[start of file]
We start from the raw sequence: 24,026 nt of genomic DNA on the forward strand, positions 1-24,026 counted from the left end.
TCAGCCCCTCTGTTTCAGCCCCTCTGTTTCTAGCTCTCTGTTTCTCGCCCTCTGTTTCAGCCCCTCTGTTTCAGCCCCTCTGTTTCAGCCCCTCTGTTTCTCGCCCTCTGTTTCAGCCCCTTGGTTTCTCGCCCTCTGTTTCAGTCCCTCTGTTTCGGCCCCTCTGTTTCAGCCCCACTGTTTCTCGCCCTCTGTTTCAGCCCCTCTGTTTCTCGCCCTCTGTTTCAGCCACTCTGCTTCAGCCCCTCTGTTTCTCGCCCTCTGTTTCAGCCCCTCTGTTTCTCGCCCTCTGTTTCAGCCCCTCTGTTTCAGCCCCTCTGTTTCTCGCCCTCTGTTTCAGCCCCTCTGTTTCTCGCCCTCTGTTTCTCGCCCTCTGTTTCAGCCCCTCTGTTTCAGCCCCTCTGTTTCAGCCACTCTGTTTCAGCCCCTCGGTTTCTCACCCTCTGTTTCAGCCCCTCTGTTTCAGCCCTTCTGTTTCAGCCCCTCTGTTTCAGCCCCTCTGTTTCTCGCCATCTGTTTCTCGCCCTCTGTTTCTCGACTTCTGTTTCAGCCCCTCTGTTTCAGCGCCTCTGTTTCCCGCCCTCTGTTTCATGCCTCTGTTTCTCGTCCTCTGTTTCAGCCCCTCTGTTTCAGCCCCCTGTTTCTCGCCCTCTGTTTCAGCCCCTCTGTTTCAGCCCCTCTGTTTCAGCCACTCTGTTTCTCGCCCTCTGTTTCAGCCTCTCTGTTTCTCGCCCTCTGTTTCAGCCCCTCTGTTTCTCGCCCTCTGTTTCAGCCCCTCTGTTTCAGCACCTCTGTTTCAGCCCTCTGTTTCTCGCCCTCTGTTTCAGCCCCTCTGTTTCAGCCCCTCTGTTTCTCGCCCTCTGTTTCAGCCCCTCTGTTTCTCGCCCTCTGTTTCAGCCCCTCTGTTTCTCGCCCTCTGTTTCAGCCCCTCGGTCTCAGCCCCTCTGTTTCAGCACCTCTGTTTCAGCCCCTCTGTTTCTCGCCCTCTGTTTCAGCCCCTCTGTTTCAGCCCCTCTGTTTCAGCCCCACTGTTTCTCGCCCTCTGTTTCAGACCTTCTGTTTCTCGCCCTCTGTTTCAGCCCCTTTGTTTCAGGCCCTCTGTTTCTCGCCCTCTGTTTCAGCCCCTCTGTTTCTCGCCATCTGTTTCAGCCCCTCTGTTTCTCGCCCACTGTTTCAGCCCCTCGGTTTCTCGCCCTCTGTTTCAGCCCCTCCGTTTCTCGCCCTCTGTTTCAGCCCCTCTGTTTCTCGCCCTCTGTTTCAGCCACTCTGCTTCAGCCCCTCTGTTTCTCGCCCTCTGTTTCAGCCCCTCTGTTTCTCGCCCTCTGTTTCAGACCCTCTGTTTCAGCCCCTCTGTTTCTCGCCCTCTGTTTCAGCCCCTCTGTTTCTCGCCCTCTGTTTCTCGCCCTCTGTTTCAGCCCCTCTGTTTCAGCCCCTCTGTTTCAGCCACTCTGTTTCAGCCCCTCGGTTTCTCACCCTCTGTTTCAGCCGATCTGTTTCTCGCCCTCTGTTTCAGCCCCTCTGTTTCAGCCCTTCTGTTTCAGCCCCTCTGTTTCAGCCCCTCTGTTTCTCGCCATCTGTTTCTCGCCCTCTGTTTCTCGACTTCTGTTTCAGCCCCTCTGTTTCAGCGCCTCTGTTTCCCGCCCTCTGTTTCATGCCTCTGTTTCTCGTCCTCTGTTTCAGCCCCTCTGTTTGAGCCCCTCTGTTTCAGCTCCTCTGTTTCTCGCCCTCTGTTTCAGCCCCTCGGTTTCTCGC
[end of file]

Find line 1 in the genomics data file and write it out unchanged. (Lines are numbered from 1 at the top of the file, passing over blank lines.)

We start from the raw sequence: 24,026 nt of genomic DNA on the forward strand, positions 1-24,026 counted from the left end.